The local Protestants were not impressed at this example of Catholic superstition. The early 1950s was a time of fierce Protestant-Catholic contention, with the Archbishop of Canterbury 12 months before the apparition denouncing “the oppression and denials of just liberties which lie at the door of the Roman Catholic Church”, and commending a booklet which accused Rome of “duplicity, reckless and impertinent propaganda and wholesale exploitation of simple people’s credulity.” Many Protestants in the area objected strongly to a shrine being built and the Rosary being said; worshippers there had to ask for police protection; the pillars that supported the hedge and shrine were painted the red, white and blue colours of the Union Jack, and a flagpole was erected in a Protestant-owned field beside the shrine where to this day the British flag is flown around the 12th of July. Despite this harassment, Seamus Quail says proudly that the Rosary has been said at the shrine every Sunday for the past 63 years. I missed the vigil on my walk through last July but came back a few weeks later to sit in the pouring rain for an hour listening as reverently as I could to the Apostle’s Creed, the Our Father, the Hail Marys, Glory Bes and Glorious Mysteries that make up the Decade of the Rosary.
I came away from that little ceremony feeling sad: sad at the continuing deep gulf of understanding and affection between my conservative fellow Presbyterians in Dromore and – a short few miles away – their neighbours, the devout, old-fashioned Catholics of the Slievenaboley shrine. All lovely people, but living cheek by jowl in mutually uncomprehending parallel universes.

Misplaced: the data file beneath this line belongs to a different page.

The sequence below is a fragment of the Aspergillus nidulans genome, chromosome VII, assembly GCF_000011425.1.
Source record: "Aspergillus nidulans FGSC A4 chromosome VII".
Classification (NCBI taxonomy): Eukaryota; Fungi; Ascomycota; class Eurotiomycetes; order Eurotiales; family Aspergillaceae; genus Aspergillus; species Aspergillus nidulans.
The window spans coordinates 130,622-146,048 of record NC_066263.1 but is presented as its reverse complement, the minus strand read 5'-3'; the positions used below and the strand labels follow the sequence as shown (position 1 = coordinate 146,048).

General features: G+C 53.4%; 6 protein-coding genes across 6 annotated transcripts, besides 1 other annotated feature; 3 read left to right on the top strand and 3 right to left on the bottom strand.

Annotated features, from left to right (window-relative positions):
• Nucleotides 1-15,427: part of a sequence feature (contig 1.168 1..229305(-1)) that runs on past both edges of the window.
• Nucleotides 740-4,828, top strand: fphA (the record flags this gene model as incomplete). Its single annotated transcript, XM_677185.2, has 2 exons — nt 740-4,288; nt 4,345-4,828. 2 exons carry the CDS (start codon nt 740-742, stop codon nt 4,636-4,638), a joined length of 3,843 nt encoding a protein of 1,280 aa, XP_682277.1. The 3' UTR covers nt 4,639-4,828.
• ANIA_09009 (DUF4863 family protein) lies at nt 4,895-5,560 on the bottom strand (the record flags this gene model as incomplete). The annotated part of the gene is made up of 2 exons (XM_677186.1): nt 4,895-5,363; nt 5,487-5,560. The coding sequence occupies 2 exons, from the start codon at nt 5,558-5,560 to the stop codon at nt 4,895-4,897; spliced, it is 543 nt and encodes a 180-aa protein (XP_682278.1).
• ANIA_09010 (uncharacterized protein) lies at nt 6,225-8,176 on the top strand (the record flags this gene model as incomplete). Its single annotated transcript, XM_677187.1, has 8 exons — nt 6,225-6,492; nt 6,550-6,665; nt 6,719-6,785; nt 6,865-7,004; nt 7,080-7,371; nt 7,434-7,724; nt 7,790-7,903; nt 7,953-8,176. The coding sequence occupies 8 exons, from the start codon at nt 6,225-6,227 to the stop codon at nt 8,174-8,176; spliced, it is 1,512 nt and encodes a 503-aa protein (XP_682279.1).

Just as in the 1970s and 1980s when, as a journalist working in Belfast, I was one of the few people who could move safely and comfortably between republican and loyalist areas, once again I felt enormously privileged and fortunate to be able to cross the barriers in this deeply divided society: a northern Protestant who is a happy citizen of the Republic of Ireland, with a County Antrim grandfather who set up his own evangelical gospel hall and a wife whose County Cork grandfather was a travelling Irish language teacher (timire) for the Gaelic League and was interned in 1916 (not forgetting a Czech socialist father along the way). What a sorrow it is that other children from a British-Northern Ireland Protestant background were not as fortunate as I was to be able to come together with their Irish Catholic neighbours to enjoy the cultural, environmental and linguistic richness of this fabulous island of ours.